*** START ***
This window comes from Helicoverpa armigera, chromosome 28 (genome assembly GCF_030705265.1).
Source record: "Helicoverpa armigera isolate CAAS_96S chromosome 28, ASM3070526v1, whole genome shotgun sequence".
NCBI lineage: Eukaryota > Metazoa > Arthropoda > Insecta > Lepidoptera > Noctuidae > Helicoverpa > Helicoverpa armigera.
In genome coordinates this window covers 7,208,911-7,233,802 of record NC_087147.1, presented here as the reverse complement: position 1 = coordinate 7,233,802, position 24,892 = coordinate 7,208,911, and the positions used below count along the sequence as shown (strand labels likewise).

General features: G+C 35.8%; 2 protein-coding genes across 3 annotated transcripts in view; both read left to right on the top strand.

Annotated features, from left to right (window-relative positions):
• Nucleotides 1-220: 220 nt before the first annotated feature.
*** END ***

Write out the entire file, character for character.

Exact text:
This window comes from Helicoverpa armigera, chromosome 28 (genome assembly GCF_030705265.1).
Source record: "Helicoverpa armigera isolate CAAS_96S chromosome 28, ASM3070526v1, whole genome shotgun sequence".
NCBI lineage: Eukaryota > Metazoa > Arthropoda > Insecta > Lepidoptera > Noctuidae > Helicoverpa > Helicoverpa armigera.
In genome coordinates this window covers 7,208,911-7,233,802 of record NC_087147.1, presented here as the reverse complement: position 1 = coordinate 7,233,802, position 24,892 = coordinate 7,208,911, and the positions used below count along the sequence as shown (strand labels likewise).

General features: G+C 35.8%; 2 protein-coding genes across 3 annotated transcripts in view; both read left to right on the top strand.

Annotated features, from left to right (window-relative positions):
• Nucleotides 1-220: 220 nt before the first annotated feature.